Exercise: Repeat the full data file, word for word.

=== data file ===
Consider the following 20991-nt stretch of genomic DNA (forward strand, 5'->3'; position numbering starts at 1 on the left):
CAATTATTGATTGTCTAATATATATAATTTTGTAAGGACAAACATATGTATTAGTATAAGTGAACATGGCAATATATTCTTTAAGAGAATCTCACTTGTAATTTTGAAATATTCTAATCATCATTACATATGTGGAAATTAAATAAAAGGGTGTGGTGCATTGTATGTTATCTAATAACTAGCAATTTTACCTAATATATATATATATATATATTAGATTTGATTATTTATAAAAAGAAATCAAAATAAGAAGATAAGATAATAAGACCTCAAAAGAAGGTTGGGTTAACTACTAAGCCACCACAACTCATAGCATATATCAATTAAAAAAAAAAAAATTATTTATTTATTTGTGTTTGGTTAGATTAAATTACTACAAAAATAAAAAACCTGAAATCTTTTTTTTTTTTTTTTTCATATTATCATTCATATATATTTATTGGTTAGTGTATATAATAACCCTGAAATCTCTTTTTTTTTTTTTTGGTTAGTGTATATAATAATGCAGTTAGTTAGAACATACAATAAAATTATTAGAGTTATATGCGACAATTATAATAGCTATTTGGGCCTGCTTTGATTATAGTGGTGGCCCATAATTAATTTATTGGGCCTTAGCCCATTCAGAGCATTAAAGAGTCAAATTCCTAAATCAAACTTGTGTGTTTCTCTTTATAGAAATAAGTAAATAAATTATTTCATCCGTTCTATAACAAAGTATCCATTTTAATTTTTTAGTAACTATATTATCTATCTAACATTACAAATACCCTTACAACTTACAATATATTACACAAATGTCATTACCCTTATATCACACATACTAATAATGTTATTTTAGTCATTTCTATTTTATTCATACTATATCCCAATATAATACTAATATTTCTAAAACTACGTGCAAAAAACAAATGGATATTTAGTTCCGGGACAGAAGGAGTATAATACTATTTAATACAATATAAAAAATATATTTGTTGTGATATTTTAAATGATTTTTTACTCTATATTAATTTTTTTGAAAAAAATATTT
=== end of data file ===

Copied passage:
Consider the following 20991-nt stretch of genomic DNA (forward strand, 5'->3'; position numbering starts at 1 on the left):
CAATTATTGATTGTCTAATATATATAATTTTGTAAGGACAAACATATGTATTAGTATAAGTGAACATGGCAATATATTCTTTAAGAGAATCTCACTTGTAATTTTGAAATATTCTAATCATCATTACATATGTGGAAATTAAATAAAAGGGTGTGGTGCATTGTATGTTATCTAATAACTAGCAATTTTACCTAATATATATATATATATATATTAGATTTGATTATTTATAAAAAGAAATCAAAATAAGAAGATAAGATAATAAGACCTCAAAAGAAGGTTGGGTTAACTACTAAGCCACCACAACTCATAGCATATATCAATTAAAAAAAAAAAAATTATTTATTTATTTGTGTTTGGTTAGATTAAATTACTACAAAAATAAAAAACCTGAAATCTTTTTTTTTTTTTTTTTCATATTATCATTCATATATATTTATTGGTTAGTGTATATAATAACCCTGAAATCTCTTTTTTTTTTTTTTGGTTAGTGTATATAATAATGCAGTTAGTTAGAACATACAATAAAATTATTAGAGTTATATGCGACAATTATAATAGCTATTTGGGCCTGCTTTGATTATAGTGGTGGCCCATAATTAATTTATTGGGCCTTAGCCCATTCAGAGCATTAAAGAGTCAAATTCCTAAATCAAACTTGTGTGTTTCTCTTTATAGAAATAAGTAAATAAATTATTTCATCCGTTCTATAACAAAGTATCCATTTTAATTTTTTAGTAACTATATTATCTATCTAACATTACAAATACCCTTACAACTTACAATATATTACACAAATGTCATTACCCTTATATCACACATACTAATAATGTTATTTTAGTCATTTCTATTTTATTCATACTATATCCCAATATAATACTAATATTTCTAAAACTACGTGCAAAAAACAAATGGATATTTAGTTCCGGGACAGAAGGAGTATAATACTATTTAATACAATATAAAAAATATATTTGTTGTGATATTTTAAATGATTTTTTACTCTATATTAATTTTTTTGAAAAAAATATTT